Topping the bill in the 2005 season is a new production of Ibsen’s A Doll’s House, which will be at the Quarry Theatre from 18 February until 19 March. The drama, which was written in 1879, sees a woman struggling to overcome her domestic claustrophobia, trying to be the perfect wife and mother. Tanya Moodie, returning to the venue after her 2003 performance as the title role in Medea, stars as housewife Nora. The new production will now be directed by Matthew Lloyd rather than WYP artistic director Ian Brown, who has had to withdraw while recovering from an appendectomy.
Before that, from 4 February until 5 March 2005, is a topical drama about a CJD (Creutzfeld Jakobs Disease) sufferer, The Lemon Princess at the Courtyard Theatre. A cast of five, directed by Ruth Carney, bring to life Rachael McGill’s Leeds-set play examining the Government’s handling of the BSE crisis and looking at the link between “mad cow disease” and the human form of the illness.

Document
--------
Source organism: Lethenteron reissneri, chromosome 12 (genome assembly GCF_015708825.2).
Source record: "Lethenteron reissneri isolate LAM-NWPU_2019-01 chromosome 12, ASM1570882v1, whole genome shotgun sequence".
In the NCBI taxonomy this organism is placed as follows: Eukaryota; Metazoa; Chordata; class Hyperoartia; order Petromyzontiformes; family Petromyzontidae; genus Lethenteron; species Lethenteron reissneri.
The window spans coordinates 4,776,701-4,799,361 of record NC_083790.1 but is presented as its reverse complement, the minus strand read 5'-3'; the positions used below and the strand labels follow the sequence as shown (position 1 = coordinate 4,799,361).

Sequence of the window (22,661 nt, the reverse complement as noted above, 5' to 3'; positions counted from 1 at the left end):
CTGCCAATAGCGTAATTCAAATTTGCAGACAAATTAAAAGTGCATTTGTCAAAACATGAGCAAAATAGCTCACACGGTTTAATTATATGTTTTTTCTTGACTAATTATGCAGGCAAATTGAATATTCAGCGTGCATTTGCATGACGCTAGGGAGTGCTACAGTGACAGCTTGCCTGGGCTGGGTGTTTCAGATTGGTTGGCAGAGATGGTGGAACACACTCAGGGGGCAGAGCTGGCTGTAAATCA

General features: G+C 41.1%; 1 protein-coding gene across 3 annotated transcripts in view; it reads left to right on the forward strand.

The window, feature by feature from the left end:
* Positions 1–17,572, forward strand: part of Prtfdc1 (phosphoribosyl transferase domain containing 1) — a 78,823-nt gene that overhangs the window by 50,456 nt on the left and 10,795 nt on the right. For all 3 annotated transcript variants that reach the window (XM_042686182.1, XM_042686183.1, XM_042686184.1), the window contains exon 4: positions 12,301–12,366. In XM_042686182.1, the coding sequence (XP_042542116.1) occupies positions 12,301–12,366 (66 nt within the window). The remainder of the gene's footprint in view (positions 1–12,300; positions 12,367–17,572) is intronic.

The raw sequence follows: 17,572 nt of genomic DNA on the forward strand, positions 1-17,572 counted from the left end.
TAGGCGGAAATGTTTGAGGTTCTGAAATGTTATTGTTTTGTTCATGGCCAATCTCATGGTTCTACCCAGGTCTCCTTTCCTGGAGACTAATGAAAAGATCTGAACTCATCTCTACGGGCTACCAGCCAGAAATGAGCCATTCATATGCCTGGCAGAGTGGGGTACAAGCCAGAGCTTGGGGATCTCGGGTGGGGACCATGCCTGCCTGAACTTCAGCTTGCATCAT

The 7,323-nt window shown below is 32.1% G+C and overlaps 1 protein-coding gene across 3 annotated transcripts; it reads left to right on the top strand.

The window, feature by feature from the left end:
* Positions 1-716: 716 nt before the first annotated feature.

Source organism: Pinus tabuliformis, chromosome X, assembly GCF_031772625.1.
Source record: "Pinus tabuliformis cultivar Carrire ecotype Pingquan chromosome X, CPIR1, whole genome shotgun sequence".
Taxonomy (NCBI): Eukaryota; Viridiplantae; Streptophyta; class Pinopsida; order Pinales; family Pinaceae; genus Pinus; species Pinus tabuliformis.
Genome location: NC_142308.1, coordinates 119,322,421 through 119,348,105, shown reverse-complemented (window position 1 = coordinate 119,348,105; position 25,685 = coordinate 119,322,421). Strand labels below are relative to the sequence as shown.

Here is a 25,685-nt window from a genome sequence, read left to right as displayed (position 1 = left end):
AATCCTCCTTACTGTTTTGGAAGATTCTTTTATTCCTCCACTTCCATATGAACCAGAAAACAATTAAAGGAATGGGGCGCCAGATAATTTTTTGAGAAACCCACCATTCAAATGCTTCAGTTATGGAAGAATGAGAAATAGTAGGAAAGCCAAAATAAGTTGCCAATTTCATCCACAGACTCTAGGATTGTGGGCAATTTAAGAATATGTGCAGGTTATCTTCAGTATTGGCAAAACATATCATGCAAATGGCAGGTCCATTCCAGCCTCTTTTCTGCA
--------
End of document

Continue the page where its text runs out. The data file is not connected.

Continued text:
Steeping back in time to ancient Greece, a major re-telling of Homer’s The Odyssey, in collaboration with Bristol Old Vic, runs at the Courtyard Theatre from 7 April until 7 May, following performances at Bristol from 18 February until 12 March. When a man is washed up on the shores of a great city, claiming to be the legendary General Odysseus, he must tell his remarkable story of his ten years wandering among nymphs, giants, sirens and lotus eaters. The production - adapted and directed by David Farr, who soon takes over as Lyric Hammersmith artistic director (See News, 19 Oct 2004) - features original music and puppetry.
Charles Dickens gets a re-working with a new adaptation of David Copperfield, by Giles Havergal, which premiered at Chicago’s Steppenwolf Theater in 2000. The production makes its UK debut at the Quarry Theatre from 29 April until 28 May.
Another literary adaptation, John Buchan’s romantic spy thriller, The 39 Steps, which was memorably filmed by Alfred Hitchcock in 1935, plays at WYP’s Courtyard Theatre from 17 June until 16 July 2005. The play is produced in association with Fiery Angel Ltd (See The Goss, 9 Sep 2003).
Other highlights of the season include Once Upon a Quarry Hill, the venue’s largest ever community project, celebrating local history with a cast of 300, and BBC Northern Exposure featuring plays by some of the region’s most promising up-and-coming writers.
- by Caroline Ansdell